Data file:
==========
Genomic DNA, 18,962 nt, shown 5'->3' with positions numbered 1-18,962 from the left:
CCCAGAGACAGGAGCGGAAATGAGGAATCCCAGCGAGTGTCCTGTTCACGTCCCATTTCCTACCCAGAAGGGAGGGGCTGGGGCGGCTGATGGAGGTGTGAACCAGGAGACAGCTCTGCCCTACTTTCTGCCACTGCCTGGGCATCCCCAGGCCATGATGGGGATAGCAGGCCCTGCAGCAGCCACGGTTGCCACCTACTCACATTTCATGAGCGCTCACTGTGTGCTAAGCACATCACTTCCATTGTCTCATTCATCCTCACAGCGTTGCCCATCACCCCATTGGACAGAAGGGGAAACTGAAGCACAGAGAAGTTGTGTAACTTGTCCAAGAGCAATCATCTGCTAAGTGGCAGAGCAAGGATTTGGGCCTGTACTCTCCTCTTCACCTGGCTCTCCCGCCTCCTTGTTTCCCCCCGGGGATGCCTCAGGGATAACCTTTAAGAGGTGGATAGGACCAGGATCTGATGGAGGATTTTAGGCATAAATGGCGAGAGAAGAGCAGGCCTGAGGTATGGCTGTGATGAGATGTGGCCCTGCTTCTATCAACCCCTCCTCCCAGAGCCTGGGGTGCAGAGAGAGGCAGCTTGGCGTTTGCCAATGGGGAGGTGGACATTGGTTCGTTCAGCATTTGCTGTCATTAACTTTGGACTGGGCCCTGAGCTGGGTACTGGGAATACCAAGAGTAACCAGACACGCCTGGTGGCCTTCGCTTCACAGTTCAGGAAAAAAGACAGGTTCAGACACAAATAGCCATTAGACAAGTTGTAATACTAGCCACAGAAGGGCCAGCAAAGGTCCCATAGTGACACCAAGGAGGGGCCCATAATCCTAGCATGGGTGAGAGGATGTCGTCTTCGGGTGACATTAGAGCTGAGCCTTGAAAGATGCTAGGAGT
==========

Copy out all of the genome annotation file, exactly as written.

Genomic DNA, 18,962 nt, shown 5'->3' with positions numbered 1-18,962 from the left:
CCCAGAGACAGGAGCGGAAATGAGGAATCCCAGCGAGTGTCCTGTTCACGTCCCATTTCCTACCCAGAAGGGAGGGGCTGGGGCGGCTGATGGAGGTGTGAACCAGGAGACAGCTCTGCCCTACTTTCTGCCACTGCCTGGGCATCCCCAGGCCATGATGGGGATAGCAGGCCCTGCAGCAGCCACGGTTGCCACCTACTCACATTTCATGAGCGCTCACTGTGTGCTAAGCACATCACTTCCATTGTCTCATTCATCCTCACAGCGTTGCCCATCACCCCATTGGACAGAAGGGGAAACTGAAGCACAGAGAAGTTGTGTAACTTGTCCAAGAGCAATCATCTGCTAAGTGGCAGAGCAAGGATTTGGGCCTGTACTCTCCTCTTCACCTGGCTCTCCCGCCTCCTTGTTTCCCCCCGGGGATGCCTCAGGGATAACCTTTAAGAGGTGGATAGGACCAGGATCTGATGGAGGATTTTAGGCATAAATGGCGAGAGAAGAGCAGGCCTGAGGTATGGCTGTGATGAGATGTGGCCCTGCTTCTATCAACCCCTCCTCCCAGAGCCTGGGGTGCAGAGAGAGGCAGCTTGGCGTTTGCCAATGGGGAGGTGGACATTGGTTCGTTCAGCATTTGCTGTCATTAACTTTGGACTGGGCCCTGAGCTGGGTACTGGGAATACCAAGAGTAACCAGACACGCCTGGTGGCCTTCGCTTCACAGTTCAGGAAAAAAGACAGGTTCAGACACAAATAGCCATTAGACAAGTTGTAATACTAGCCACAGAAGGGCCAGCAAAGGTCCCATAGTGACACCAAGGAGGGGCCCATAATCCTAGCATGGGTGAGAGGATGTCGTCTTCGGGTGACATTAGAGCTGAGCCTTGAAAGATGCTAGGAGT